How an Oklahoma-Born Painter Uses Google Maps to Capture His Hometown
Using Google Maps Street View, the artist went on a virtual journey through a familiar landscape, for his new show at Nathalie Karg Gallery. It might be considered a tech-forward approach to his favorite genre. Andoe has long been, to put it in his own words, “a landscape painter, and a painter of the things that hang around on the landscape.” In his latest work, he employs technology to explore the rural tableaux from afar. It’s fitting, even ironic, that the most significant change he noticed was the presence of telephone lines running parallel above the grassy fields and quiet highways of Middle America.
The choice to use Google Maps for research is a relatable one. After all, Andoe left Oklahoma long ago, settling in New York—it’s a classic all-American story. Have a look at Jubilee City—the artist’s critically acclaimed 2007 memoir, which recounts his often difficult childhood and wild teenage years—and you’ll understand his ongoing fascination with the place and his compulsion to portray it, again and again, from different angles.
In previous eras, he created more straightforward landscape paintings, or focused on particular elements of the landscape, as in his spare images of horses. Lately, he’s interested in technological shifts. But whatever the theme, Andoe’s work is satisfyingly layered. As the art writer Saul Ostrow noted, “Andoe’s paintings…are texts meant to be read and re-read, interpreted and re-interpreted…Andoe is not a landscape or genre painter involved in simple narratives. His images derive their metaphorical content not from the absent objects portrayed, but rather from the very means of their making.”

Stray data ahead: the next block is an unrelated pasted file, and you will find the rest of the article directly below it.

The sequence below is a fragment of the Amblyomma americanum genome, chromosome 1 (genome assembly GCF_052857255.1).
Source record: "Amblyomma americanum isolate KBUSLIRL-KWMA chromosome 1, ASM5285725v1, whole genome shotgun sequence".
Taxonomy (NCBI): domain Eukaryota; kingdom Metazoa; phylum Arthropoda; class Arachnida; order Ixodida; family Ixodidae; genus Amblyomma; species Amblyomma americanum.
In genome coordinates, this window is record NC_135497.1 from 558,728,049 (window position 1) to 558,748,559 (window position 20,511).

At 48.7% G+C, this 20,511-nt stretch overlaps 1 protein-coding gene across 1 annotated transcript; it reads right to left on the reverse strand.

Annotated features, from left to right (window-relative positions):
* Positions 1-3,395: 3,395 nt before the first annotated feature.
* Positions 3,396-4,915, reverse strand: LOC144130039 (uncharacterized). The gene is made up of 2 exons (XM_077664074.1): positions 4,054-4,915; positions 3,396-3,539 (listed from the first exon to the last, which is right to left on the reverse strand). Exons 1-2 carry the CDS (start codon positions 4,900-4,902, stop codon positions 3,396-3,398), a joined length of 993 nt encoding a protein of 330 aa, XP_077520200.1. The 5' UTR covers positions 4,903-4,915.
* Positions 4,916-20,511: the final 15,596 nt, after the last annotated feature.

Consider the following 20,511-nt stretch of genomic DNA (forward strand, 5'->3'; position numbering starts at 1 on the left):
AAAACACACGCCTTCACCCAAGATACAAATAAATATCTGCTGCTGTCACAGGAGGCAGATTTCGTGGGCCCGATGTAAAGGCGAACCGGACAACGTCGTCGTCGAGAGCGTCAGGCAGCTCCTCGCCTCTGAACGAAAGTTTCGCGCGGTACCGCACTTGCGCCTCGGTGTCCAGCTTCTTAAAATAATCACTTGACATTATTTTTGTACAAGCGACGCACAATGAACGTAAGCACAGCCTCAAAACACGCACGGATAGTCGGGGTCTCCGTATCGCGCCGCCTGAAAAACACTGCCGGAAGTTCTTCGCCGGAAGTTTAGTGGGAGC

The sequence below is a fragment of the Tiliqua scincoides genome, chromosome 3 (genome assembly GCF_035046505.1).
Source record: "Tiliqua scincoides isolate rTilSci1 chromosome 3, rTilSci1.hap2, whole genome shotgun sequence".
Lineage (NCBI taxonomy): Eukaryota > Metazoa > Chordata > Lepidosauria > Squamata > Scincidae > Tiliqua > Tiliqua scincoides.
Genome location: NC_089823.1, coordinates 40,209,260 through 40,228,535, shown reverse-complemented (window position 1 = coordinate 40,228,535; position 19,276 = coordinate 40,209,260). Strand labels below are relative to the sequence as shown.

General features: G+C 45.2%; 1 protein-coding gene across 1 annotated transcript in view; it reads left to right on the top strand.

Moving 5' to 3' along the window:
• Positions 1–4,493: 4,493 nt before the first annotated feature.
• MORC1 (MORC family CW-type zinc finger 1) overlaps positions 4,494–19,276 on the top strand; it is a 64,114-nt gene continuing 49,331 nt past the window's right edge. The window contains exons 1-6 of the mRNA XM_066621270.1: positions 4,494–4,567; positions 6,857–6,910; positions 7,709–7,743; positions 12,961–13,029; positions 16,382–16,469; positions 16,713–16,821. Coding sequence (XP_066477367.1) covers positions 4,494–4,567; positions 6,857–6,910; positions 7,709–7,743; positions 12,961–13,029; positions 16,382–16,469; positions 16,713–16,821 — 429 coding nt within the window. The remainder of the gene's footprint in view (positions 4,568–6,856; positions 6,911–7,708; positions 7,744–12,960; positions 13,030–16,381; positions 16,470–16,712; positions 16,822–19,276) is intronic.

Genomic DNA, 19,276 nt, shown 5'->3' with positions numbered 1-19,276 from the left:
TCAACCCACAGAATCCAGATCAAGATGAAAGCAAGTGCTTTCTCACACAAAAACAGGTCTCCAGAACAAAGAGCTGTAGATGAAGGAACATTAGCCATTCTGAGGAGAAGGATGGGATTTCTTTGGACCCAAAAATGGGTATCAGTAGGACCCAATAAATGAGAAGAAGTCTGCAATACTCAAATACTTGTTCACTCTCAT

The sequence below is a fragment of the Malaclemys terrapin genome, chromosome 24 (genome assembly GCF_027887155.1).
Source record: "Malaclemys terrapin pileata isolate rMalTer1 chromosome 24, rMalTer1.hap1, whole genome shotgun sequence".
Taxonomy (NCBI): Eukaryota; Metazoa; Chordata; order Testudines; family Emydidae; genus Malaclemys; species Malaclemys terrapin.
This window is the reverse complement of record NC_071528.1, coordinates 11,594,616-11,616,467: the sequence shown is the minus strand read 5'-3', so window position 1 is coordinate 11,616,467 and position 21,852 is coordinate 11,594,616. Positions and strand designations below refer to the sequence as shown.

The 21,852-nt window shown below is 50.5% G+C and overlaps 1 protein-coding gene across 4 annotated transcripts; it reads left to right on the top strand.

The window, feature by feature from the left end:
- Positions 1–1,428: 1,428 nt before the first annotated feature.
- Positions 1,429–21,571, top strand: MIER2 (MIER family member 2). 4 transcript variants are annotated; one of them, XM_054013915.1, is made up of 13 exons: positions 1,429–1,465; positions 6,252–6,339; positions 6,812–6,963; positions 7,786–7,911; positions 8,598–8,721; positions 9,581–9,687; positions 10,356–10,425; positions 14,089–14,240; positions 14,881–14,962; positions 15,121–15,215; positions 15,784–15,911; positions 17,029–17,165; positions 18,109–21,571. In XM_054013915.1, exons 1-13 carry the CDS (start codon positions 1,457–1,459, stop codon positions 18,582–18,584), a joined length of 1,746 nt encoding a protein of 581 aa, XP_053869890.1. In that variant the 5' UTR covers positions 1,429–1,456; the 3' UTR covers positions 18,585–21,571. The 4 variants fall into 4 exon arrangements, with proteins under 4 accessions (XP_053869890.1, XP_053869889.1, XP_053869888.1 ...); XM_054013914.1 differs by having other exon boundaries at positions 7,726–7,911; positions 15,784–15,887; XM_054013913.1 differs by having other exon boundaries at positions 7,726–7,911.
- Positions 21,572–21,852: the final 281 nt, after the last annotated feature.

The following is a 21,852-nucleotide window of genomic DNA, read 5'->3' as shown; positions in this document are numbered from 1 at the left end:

This month, Nathalie Karg Gallery moves into a new space on the Lower East Side. What better way to inaugurate a new home than with an exhibition by an artist who’s constantly exploring the theme?
“Joe Andoe: Super Highway” is on view at Nathalie Karg Gallery, New York, Mar. 22–Apr. 30, 2015.
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